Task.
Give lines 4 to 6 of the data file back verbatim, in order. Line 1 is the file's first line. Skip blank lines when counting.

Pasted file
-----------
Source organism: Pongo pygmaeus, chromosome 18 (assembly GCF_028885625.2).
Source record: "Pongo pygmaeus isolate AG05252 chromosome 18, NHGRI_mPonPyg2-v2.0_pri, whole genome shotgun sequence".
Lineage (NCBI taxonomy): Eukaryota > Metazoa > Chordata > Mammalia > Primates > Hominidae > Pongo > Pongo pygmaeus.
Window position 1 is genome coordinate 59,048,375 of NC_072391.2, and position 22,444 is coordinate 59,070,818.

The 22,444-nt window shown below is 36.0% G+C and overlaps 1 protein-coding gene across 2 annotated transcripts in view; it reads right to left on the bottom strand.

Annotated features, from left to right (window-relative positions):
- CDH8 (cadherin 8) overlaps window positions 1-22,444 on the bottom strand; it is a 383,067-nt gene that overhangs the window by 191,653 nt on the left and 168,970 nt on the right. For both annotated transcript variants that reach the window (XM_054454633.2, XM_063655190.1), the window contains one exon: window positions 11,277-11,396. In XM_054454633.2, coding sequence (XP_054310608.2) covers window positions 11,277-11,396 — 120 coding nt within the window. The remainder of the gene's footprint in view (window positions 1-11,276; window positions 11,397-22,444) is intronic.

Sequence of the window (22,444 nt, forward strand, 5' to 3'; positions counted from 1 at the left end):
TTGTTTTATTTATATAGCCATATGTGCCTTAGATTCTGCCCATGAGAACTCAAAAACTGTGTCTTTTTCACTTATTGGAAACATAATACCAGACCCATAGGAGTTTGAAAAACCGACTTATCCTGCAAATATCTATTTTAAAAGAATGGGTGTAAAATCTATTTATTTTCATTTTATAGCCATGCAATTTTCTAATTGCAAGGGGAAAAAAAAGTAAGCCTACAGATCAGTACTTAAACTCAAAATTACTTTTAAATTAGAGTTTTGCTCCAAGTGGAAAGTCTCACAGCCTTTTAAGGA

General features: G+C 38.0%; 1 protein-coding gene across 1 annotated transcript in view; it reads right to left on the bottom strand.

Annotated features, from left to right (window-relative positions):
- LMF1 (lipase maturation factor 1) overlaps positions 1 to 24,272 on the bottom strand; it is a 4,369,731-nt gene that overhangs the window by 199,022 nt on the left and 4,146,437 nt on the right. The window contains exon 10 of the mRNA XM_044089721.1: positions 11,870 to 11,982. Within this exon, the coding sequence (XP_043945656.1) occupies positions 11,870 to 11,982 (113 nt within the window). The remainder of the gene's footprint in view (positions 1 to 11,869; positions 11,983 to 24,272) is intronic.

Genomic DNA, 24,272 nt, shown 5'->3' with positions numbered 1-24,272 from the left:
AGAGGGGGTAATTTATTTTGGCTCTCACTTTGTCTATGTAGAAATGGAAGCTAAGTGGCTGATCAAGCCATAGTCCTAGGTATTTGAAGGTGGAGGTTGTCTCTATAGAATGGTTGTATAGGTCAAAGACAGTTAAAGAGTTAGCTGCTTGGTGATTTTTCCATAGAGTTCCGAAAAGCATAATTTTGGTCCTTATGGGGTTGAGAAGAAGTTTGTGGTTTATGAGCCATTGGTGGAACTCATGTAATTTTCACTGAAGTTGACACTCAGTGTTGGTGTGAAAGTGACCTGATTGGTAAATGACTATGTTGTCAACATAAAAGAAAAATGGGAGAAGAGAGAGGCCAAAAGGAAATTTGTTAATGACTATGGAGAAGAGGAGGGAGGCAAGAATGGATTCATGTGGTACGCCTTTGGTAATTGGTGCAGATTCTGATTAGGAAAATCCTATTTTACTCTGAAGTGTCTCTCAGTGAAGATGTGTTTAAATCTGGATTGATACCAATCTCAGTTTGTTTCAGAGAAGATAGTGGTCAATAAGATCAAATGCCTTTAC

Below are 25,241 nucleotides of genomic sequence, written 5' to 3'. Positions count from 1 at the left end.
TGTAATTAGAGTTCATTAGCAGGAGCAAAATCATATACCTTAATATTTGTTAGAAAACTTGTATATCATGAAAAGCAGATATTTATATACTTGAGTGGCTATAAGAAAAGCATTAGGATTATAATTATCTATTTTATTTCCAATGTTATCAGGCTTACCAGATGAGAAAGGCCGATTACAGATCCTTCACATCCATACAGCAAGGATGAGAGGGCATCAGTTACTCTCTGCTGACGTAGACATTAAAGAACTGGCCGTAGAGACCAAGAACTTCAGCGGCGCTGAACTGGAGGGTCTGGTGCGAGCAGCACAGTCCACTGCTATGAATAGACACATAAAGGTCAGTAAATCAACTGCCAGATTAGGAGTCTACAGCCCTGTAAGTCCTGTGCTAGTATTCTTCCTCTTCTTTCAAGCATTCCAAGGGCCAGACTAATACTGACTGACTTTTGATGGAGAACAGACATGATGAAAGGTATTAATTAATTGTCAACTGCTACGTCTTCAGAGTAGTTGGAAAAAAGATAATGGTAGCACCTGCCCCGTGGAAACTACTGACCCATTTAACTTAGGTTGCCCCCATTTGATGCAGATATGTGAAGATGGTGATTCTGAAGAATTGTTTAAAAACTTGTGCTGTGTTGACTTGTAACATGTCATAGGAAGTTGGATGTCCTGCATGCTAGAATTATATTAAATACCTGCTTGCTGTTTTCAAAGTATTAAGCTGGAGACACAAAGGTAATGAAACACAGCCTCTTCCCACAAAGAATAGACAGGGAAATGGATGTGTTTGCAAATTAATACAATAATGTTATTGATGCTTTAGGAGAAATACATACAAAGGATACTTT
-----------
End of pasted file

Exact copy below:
Window position 1 is genome coordinate 59,048,375 of NC_072391.2, and position 22,444 is coordinate 59,070,818.

The 22,444-nt window shown below is 36.0% G+C and overlaps 1 protein-coding gene across 2 annotated transcripts in view; it reads right to left on the bottom strand.

Annotated features, from left to right (window-relative positions):